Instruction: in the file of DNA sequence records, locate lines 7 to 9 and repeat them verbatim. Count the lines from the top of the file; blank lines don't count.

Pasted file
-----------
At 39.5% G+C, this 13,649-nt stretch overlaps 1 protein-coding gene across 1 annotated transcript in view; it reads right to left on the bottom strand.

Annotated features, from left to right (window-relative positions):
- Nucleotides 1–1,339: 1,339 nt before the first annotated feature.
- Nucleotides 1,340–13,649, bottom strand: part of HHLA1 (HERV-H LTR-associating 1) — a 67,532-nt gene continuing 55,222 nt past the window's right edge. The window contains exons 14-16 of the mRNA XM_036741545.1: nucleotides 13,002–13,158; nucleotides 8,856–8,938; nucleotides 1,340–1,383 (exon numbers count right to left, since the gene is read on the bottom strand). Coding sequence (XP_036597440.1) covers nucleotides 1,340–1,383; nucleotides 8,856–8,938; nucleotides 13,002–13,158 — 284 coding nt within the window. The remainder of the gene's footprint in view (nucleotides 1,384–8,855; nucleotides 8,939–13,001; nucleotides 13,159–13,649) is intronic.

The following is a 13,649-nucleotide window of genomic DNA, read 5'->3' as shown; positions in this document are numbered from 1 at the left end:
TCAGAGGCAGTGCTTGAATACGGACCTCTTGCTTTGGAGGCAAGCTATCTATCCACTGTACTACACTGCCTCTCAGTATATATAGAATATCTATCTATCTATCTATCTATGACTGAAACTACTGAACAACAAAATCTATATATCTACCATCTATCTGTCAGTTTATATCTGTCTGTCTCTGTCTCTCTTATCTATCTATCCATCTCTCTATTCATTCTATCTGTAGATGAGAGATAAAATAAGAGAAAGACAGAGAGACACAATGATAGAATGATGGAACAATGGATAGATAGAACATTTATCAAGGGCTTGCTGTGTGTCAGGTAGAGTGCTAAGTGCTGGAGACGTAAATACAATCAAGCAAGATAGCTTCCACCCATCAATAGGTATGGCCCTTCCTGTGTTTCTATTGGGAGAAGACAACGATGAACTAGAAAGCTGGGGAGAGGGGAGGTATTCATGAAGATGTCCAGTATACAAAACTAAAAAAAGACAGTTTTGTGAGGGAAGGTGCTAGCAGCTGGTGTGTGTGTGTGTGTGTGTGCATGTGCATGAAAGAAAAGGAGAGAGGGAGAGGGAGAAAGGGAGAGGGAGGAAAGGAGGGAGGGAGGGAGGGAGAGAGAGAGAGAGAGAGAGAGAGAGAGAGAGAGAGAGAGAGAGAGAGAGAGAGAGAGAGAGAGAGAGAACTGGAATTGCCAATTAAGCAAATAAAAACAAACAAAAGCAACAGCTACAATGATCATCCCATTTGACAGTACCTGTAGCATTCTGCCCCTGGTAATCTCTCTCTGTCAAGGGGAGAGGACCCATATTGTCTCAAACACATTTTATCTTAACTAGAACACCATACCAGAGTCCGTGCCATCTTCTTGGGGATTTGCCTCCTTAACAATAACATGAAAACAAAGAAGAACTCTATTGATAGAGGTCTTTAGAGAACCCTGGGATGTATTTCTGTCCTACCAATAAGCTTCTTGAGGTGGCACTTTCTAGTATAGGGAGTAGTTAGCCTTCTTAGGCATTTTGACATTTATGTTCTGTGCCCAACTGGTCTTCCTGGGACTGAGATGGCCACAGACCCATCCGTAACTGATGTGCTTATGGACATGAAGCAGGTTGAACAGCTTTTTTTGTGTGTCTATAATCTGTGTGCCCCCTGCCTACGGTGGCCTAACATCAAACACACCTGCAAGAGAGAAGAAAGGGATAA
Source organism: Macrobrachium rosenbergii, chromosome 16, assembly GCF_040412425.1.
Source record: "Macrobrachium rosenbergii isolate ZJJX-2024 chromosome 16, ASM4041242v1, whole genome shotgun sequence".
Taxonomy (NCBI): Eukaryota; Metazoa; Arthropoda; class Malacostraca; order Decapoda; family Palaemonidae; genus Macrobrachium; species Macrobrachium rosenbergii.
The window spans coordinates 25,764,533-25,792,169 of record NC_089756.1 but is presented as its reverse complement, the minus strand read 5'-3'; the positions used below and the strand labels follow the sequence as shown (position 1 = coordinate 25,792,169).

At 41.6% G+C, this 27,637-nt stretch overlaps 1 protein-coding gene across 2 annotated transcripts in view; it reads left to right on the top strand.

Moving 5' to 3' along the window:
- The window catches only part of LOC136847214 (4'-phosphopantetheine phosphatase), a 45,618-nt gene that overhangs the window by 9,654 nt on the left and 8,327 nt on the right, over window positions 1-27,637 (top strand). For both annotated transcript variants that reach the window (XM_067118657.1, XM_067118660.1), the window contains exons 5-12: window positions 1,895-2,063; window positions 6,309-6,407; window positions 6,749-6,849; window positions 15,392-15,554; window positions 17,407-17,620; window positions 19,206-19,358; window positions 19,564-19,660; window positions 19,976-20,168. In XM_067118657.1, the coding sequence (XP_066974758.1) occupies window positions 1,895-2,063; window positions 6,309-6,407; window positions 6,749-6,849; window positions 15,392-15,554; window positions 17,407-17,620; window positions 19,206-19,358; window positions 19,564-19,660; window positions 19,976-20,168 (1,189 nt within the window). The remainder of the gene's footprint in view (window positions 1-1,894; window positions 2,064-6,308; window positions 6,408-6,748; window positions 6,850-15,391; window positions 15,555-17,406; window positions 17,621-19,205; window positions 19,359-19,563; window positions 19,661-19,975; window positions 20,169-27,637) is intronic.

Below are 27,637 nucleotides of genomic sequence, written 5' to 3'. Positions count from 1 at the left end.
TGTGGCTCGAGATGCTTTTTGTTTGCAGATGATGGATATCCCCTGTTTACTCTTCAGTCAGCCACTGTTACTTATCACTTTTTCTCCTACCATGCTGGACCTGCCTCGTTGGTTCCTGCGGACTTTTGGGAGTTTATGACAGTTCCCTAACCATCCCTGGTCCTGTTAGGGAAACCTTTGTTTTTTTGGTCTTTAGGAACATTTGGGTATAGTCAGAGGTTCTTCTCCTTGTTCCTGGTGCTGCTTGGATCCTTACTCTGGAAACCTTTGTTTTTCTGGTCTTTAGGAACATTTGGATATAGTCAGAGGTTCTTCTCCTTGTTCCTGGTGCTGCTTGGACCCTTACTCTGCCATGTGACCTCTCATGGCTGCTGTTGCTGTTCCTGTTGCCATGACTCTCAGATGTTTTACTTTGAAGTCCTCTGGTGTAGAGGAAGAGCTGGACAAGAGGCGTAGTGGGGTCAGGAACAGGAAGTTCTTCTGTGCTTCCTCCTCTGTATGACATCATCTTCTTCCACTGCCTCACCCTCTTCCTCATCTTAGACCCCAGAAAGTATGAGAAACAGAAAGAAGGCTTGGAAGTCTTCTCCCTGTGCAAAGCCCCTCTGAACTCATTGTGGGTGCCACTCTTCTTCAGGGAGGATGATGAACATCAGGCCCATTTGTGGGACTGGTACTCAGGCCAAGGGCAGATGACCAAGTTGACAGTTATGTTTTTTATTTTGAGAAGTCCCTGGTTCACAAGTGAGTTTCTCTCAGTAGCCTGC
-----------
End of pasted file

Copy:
Source organism: Macrobrachium rosenbergii, chromosome 16, assembly GCF_040412425.1.
Source record: "Macrobrachium rosenbergii isolate ZJJX-2024 chromosome 16, ASM4041242v1, whole genome shotgun sequence".
Taxonomy (NCBI): Eukaryota; Metazoa; Arthropoda; class Malacostraca; order Decapoda; family Palaemonidae; genus Macrobrachium; species Macrobrachium rosenbergii.